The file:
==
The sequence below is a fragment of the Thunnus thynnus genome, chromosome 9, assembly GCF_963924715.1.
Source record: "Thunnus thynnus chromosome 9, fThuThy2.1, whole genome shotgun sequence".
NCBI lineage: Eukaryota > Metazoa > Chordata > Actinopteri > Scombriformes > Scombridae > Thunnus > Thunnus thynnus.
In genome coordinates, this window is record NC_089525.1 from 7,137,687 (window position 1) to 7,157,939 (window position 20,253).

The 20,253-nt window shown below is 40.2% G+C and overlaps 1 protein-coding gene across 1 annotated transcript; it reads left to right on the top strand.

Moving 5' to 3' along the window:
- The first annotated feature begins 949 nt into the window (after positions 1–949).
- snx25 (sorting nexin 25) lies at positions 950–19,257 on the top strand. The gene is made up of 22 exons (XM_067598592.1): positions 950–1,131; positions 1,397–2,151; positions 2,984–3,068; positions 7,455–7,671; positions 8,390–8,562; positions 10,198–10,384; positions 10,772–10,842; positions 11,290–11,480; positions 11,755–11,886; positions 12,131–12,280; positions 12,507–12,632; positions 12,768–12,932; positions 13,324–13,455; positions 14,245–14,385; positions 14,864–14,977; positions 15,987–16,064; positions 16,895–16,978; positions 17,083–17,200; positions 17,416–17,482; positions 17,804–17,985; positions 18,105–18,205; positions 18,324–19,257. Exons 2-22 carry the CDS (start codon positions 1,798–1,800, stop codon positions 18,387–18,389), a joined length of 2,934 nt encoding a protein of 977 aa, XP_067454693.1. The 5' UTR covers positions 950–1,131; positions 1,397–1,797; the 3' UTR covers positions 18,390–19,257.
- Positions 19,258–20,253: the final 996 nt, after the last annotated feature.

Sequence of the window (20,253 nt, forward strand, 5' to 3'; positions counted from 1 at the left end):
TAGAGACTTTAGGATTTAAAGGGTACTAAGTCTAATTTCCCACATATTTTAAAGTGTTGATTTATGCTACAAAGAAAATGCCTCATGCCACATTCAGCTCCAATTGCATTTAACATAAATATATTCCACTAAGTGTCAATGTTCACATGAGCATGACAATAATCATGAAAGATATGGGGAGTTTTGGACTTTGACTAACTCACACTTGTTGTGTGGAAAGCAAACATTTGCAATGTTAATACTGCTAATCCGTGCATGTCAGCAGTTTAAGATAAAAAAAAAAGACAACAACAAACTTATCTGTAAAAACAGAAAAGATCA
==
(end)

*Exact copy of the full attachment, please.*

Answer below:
The sequence below is a fragment of the Thunnus thynnus genome, chromosome 9, assembly GCF_963924715.1.
Source record: "Thunnus thynnus chromosome 9, fThuThy2.1, whole genome shotgun sequence".
NCBI lineage: Eukaryota > Metazoa > Chordata > Actinopteri > Scombriformes > Scombridae > Thunnus > Thunnus thynnus.
In genome coordinates, this window is record NC_089525.1 from 7,137,687 (window position 1) to 7,157,939 (window position 20,253).

The 20,253-nt window shown below is 40.2% G+C and overlaps 1 protein-coding gene across 1 annotated transcript; it reads left to right on the top strand.

Moving 5' to 3' along the window:
- The first annotated feature begins 949 nt into the window (after positions 1–949).
- snx25 (sorting nexin 25) lies at positions 950–19,257 on the top strand. The gene is made up of 22 exons (XM_067598592.1): positions 950–1,131; positions 1,397–2,151; positions 2,984–3,068; positions 7,455–7,671; positions 8,390–8,562; positions 10,198–10,384; positions 10,772–10,842; positions 11,290–11,480; positions 11,755–11,886; positions 12,131–12,280; positions 12,507–12,632; positions 12,768–12,932; positions 13,324–13,455; positions 14,245–14,385; positions 14,864–14,977; positions 15,987–16,064; positions 16,895–16,978; positions 17,083–17,200; positions 17,416–17,482; positions 17,804–17,985; positions 18,105–18,205; positions 18,324–19,257. Exons 2-22 carry the CDS (start codon positions 1,798–1,800, stop codon positions 18,387–18,389), a joined length of 2,934 nt encoding a protein of 977 aa, XP_067454693.1. The 5' UTR covers positions 950–1,131; positions 1,397–1,797; the 3' UTR covers positions 18,390–19,257.
- Positions 19,258–20,253: the final 996 nt, after the last annotated feature.

Sequence of the window (20,253 nt, forward strand, 5' to 3'; positions counted from 1 at the left end):
TAGAGACTTTAGGATTTAAAGGGTACTAAGTCTAATTTCCCACATATTTTAAAGTGTTGATTTATGCTACAAAGAAAATGCCTCATGCCACATTCAGCTCCAATTGCATTTAACATAAATATATTCCACTAAGTGTCAATGTTCACATGAGCATGACAATAATCATGAAAGATATGGGGAGTTTTGGACTTTGACTAACTCACACTTGTTGTGTGGAAAGCAAACATTTGCAATGTTAATACTGCTAATCCGTGCATGTCAGCAGTTTAAGATAAAAAAAAAAGACAACAACAAACTTATCTGTAAAAACAGAAAAGATCA